2023 presents another year of supply chain volatility and inflationary pressure. Rising technology adoption combined with previous experience have made procurement professionals realize that a streamlined supply chain starts with procurement. Newer, emerging procurement trends are encouraging forward-facing procurement organizations to deploy their talent pool, capabilities and technology to make hay while the sun shines.
The terms sourcing and procurement are often mistaken to mean the same thing, so we’re going to clear up the difference before we dive into the procurement trends. Sourcing is the who, while procurement is the what, and how of a supply chain. Sourcing is the stage of determining and finalizing the suppliers through who procurement teams liaise with. Procurement takes place in cycles to ensure that goods can be supplied to warehouses, logistics centers or stores. It involves a needs analysis to establish the quantity and sufficiency of materials, supplies and services to avoid overstocking or added storage costs.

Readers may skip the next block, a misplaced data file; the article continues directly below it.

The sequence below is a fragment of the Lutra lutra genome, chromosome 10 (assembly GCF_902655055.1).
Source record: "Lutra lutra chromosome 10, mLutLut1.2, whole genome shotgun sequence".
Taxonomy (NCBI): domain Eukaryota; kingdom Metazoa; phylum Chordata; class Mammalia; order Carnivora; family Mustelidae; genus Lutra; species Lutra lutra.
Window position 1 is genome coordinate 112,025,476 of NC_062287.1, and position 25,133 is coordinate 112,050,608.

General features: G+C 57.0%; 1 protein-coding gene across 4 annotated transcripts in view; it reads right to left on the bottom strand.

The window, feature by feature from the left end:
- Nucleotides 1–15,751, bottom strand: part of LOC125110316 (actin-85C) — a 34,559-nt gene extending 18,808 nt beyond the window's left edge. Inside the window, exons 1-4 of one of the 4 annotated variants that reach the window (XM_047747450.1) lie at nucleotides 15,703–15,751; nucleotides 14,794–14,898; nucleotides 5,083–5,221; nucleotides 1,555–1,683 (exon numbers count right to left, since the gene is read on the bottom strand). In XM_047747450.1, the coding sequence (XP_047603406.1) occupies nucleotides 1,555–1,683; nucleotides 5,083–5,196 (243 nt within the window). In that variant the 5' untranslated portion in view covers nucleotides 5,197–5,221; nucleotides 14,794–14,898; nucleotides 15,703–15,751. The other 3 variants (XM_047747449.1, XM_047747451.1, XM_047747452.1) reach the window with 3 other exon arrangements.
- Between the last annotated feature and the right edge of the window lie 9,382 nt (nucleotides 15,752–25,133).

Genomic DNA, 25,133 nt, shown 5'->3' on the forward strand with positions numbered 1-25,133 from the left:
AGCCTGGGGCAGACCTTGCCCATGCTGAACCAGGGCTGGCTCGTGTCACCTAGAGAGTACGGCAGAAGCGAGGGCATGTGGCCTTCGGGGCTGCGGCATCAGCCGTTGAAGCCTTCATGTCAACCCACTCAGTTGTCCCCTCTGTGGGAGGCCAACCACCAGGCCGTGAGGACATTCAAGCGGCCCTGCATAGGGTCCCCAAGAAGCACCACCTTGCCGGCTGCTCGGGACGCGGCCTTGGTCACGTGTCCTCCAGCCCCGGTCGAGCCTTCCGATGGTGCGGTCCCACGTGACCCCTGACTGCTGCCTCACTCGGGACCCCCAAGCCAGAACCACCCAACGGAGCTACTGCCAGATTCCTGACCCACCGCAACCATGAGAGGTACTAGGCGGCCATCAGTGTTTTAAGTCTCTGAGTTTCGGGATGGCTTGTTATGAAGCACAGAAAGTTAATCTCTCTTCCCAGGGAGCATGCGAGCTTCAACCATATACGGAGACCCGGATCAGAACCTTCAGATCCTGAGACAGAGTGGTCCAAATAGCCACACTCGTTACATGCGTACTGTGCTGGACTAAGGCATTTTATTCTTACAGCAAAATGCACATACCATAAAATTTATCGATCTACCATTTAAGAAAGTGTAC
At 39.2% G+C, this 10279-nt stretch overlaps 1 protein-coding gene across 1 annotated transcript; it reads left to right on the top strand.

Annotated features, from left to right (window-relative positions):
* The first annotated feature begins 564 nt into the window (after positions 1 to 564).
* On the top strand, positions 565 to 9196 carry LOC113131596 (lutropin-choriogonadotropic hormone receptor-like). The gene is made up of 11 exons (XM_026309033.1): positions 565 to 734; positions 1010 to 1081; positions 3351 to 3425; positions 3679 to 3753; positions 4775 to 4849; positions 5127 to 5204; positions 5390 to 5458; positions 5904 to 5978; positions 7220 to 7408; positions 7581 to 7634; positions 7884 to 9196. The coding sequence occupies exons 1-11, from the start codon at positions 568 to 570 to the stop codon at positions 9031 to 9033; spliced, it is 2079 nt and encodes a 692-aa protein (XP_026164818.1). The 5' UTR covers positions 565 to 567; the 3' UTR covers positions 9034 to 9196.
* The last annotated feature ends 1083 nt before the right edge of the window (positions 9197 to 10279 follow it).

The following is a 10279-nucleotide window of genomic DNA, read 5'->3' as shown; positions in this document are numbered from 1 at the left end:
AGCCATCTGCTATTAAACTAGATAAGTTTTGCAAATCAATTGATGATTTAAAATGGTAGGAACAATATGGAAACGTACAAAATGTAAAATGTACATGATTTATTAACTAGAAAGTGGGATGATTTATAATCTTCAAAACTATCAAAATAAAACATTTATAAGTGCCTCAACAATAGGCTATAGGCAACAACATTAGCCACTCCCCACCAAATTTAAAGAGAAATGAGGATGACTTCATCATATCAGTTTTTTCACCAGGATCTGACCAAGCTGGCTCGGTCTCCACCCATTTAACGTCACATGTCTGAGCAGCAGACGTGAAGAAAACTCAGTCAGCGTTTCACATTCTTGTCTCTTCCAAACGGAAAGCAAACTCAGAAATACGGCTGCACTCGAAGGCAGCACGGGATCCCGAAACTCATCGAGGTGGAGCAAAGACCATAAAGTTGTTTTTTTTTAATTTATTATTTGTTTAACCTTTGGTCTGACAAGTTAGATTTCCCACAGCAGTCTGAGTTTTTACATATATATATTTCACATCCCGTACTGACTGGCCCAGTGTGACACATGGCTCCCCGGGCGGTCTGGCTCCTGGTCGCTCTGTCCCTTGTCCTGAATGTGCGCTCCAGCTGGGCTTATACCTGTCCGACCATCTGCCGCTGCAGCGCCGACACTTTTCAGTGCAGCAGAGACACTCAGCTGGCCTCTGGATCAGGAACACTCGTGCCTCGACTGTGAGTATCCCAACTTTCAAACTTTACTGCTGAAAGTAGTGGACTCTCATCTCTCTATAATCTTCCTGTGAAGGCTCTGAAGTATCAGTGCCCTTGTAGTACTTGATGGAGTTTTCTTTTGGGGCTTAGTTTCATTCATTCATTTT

Let’s explore a few procurement trends that are growing in priority for 2023 and beyond. By the end of this post, you’ll be conversant in procurement-speak at your next all-hands meeting!
Emerging Trends in Procurement to Keep an Eye On
The reliance on spreadsheets and disparate paperwork is waning, and being replaced with procurement automation software that generates and maintains electronic records of vendor and supplier contracts, invoicing and billing. The flip has been partially influenced by the pandemic when offline contact was kept to the minimum, and conversations moved online. It made sense then, to digitize everything so that information is accessible across the supply chain to all the parties involved. In 2020, a PwC study found that digitized procurement stood at just 21%. Coming back to the present, this figure has shot up, with 77% of companies viewing process digitalization as a necessity rather than an afterthought. Procurement departments are setting aggressive targets to reach the digitalization figure of 72% by 2025. Considering the geographic distribution of an enterprise’s supply chain, businesses of all sizes are upping their reliance on digital procurement automation tools to retain their market share and free up their critical resources from outdated processes.
Data and analytics adoption